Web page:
The problemHowever, there is one aspect of blogs that I don’t like: They lead to an obsession with new content. Some blog authors have made it a rule not to update posts that are older than a few weeks. Seeing the date of creation for posts is great (I wish all web pages provided this meta-data), but there is a risk of dismissing good content, simply because it’s old. Redistributing old posts tends to be frowned upon at collaborative news sites such as Reddit or Hacker News.
Furthermore, navigating blogs is often difficult, because there is little structure. If you are lucky, posts are well categorized, but even that falls short of proper instructions on where to start reading. Such instructions are especially important for people new to a blog, who want to catch up on existing content.
A partial solutionFor 2ality, I took several measures that hopefully neutralize some of the disadvantages of blogs. I often update old blog posts. I link from new posts to related old content and I link from old posts to relevant new posts (e.g. follow-ups). And I have written “guides”, maps to my blog that readers can easily follow.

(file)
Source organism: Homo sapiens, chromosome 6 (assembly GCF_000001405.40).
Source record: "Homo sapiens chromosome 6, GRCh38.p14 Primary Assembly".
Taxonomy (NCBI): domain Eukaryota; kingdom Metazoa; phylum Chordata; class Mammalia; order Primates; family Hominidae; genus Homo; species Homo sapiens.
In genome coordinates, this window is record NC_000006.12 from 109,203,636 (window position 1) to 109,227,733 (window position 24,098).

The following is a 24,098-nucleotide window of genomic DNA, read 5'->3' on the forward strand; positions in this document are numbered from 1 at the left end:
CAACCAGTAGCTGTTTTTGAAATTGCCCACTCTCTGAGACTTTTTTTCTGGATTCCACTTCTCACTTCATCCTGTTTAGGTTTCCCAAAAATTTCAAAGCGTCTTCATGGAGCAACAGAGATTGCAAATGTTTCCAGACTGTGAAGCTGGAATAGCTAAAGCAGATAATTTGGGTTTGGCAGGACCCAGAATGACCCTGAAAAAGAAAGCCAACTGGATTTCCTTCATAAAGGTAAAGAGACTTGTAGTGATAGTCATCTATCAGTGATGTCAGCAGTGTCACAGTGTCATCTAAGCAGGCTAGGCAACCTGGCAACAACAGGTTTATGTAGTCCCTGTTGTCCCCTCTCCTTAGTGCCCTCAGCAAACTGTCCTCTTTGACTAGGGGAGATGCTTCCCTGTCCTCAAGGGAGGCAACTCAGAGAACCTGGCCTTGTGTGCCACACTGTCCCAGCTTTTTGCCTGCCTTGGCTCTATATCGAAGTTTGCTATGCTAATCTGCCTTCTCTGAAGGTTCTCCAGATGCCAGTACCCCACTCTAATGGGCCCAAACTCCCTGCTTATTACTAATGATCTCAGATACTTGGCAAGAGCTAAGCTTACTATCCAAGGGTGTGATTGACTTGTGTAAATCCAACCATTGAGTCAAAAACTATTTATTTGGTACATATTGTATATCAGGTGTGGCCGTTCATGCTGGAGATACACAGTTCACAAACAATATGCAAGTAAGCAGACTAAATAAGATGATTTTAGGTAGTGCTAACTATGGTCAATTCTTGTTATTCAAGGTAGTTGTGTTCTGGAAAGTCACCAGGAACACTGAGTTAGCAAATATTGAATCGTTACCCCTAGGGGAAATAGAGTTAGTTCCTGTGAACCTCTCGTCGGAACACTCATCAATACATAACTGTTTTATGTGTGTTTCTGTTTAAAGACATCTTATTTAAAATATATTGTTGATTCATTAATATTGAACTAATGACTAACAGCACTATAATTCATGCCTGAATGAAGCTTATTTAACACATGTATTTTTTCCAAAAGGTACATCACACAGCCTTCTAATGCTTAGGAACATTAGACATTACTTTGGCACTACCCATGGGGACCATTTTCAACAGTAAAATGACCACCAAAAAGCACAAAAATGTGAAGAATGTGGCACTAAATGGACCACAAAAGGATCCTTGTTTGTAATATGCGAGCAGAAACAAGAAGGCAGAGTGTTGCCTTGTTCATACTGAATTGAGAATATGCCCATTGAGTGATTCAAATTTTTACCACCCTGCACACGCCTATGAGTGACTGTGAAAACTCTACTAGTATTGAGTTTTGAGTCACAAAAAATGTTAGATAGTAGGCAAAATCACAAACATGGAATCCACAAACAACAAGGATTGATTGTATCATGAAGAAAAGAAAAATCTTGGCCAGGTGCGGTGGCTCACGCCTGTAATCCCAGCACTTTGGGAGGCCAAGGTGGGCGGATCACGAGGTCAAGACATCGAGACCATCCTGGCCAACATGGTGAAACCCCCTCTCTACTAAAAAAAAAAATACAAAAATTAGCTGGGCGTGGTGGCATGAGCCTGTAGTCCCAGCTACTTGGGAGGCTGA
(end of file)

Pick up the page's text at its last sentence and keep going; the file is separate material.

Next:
Additionally, I think we need more content management systems that are a cross between a blog and a wiki – blikis. Martin Fowler describes blikis as follows:
So I decided I wanted something that was a cross between a wiki and a blog – which Ward Cunningham immediately dubbed a bliki. Like a blog, it allows me to post short thoughts when I have them. Like a wiki it will build up a body of cross-linked pieces that I hope will still be interesting in a year's time.My ideal bliki would be a wiki with extensive support for structuring and navigating content. There would also be a blog-like feed of new content. That feed could include major rewrites of existing content.